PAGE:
Do you have a recurring dream theme? I asked this question on my Facebook page on Monday, to gather some material for today’s blog and to provide some glimpses into what these dreams mean. So thanks for your contributions, guys, and read on!
First up, remember that a dream reflects your conscious and unconscious experiences of the last 24-48 hours of your waking life. So, when a dream theme recurs it’s because your waking life experiences are recurring. If there’s an unresolved issue in your life that keeps coming up, you probably have a dream theme that goes with it, appearing one to two nights later.
So if you have a recurring dream theme, look back over the previous two days each time you have the dream until you see a pattern. Your quest is to note the issue that precedes your dream. You’re halfway there before you even interpret your dream.
Next, ask yourself when you first had this dream. Think back to that time. It’s probably when the issue first raised its head, or when it really became important.
Let’s have a quick look at some of the dream themes listed on Facebook:
This recurring dream has plagued Kellie for years. She finds one or two fish aquariums that she’s forgotten about and the fish are barely surviving.
Everything in a dream reflects something about the dreamer, so Kellie might ask herself, when she has this dream, what she has been neglecting to nourish in her life.
Daniell dreams she’s just had a baby but keeps losing him in odd places like a couch or another state. I’d say that Daniell has plenty of ideas and ‘births’ new projects but loses touch with them, or holds back for fear of losing interest. A clue might be to look back to the first time she had this dream to identify what was new in her life then and why it didn’t work out as she had planned.
Talking of lost opportunities, Renee’s recurring dream is of a delivery man who delivers her a package. She’s signed for it a few times, but never opened it.
Renee might like to look over the two days prior to each return of the dream and ask herself what opportunity she signed up for but didn’t pursue.
Of course, dream interpretation goes much deeper than this, but in each example, the dreamer gets to ask a question that helps them identify the waking life issue.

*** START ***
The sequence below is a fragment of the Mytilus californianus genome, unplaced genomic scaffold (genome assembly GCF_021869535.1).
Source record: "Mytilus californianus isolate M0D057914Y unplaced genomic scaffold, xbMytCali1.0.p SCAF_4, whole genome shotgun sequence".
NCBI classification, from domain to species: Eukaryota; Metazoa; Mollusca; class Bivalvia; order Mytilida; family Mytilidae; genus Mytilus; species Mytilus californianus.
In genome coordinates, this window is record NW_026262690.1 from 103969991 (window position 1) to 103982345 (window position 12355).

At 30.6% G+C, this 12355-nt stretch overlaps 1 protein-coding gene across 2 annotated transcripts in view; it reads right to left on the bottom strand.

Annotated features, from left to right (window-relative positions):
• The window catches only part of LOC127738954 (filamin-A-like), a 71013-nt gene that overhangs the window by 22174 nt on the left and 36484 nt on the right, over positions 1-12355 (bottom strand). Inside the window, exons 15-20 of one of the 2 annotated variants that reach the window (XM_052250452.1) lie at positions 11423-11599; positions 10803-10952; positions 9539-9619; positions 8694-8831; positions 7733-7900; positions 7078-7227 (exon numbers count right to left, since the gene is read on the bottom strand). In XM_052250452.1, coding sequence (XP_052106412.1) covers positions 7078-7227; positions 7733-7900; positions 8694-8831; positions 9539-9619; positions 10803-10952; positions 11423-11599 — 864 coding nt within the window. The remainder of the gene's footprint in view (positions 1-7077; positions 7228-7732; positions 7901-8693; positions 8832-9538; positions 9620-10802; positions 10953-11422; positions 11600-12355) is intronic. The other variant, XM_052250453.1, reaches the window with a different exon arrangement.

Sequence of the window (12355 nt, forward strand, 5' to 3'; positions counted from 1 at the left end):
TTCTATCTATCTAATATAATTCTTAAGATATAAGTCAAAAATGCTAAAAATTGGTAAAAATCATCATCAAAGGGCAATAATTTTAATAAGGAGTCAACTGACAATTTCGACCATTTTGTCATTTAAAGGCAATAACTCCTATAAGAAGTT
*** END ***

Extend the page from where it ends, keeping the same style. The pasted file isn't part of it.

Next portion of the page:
Here are some more:
For the past year Cathie has had a recurring dream that her husband is going to die from cancer. She wakes with a deep heartache and sobbing. So, first of all, Cathie can ask what change occurred in her life a year ago, as this probably triggered the dream. Death in a dream is often about something ending in our life, not the death of a person, but an end of an era, attitude, belief, study course, hope, goal … anything. There are times for letting the old die so the new can enter into our lives, and there are other times when we may let things end prematurely and need to energise them back to life. Either way, there is grief to feel, and that is why Cathie wakes up sobbing. To move on, we need to release grief for our old hopes, plans, attitudes or ways of life. Again, this is a superficial interpretation, but a starting point for Cathie as she contemplates her dream.
Bonnie Belle looks for toilets or even pees in public in her dreams, often accompanied by celebrities, so she’s releasing or letting go of some issues around the difference between her public and private life, I’d say.
Beverley used to have her dream “very, very often” but not so much now. She might like to look back to when the frequency of the dream began to slow, and ask herself what changed in her life then. Whatever changed softened the waking life issue, so that it only comes up now when it occasionally becomes more pressing. There’s a big clue for Beverley here. In her dream, she is happily doing craft with children when a man arrives and she’s happy to see him: a classic case of finding your passion (being creative, in the flow).
Barbara dreams of lots of cameras. I’d need to hear more about the dream, but it probably reflects the way she frames her experiences, different perspectives and views. What would she see if she stepped back from life to look at the big picture? What would she see if she focused on one area? Why is she not in the picture herself, perhaps taking an objective view of her life? If Barbara answers these questions she’ll gain some insight into a recurring waking life issue.
In her dream, Christine comes face to face with a harmless crocodile after rescuing a baby that turns out to be herself from its mouth. My feeling is that Christine may have had recurring dreams of crocodiles but this dream looks like a once-off, a healing dream, the end of the issue. Christine overcomes a sense of danger that has been holding her back in some way, and feels able to move forward without ‘bite’ and without fear of being bitten.
Jennifer has several recurring dream themes, one being living back in the Bronx (NYC) and walking up a hill, rather unsuccessfully, back to the apartment building where she used to live. The issues going on in Jennifer’s life whenever she has this dream most probably began when she used to live in that apartment building. That’s the key to healing the issue, yet Jennifer resists exploring those times: the hill, and the difficulty climbing it represent her hesitation and fear.
These are tip of the iceberg interpretations only! Listen to The Dream Show podcasts to get a feel for how to explore your dreams deeply and meaningfully. Or read this more detailed article on recurring dreams.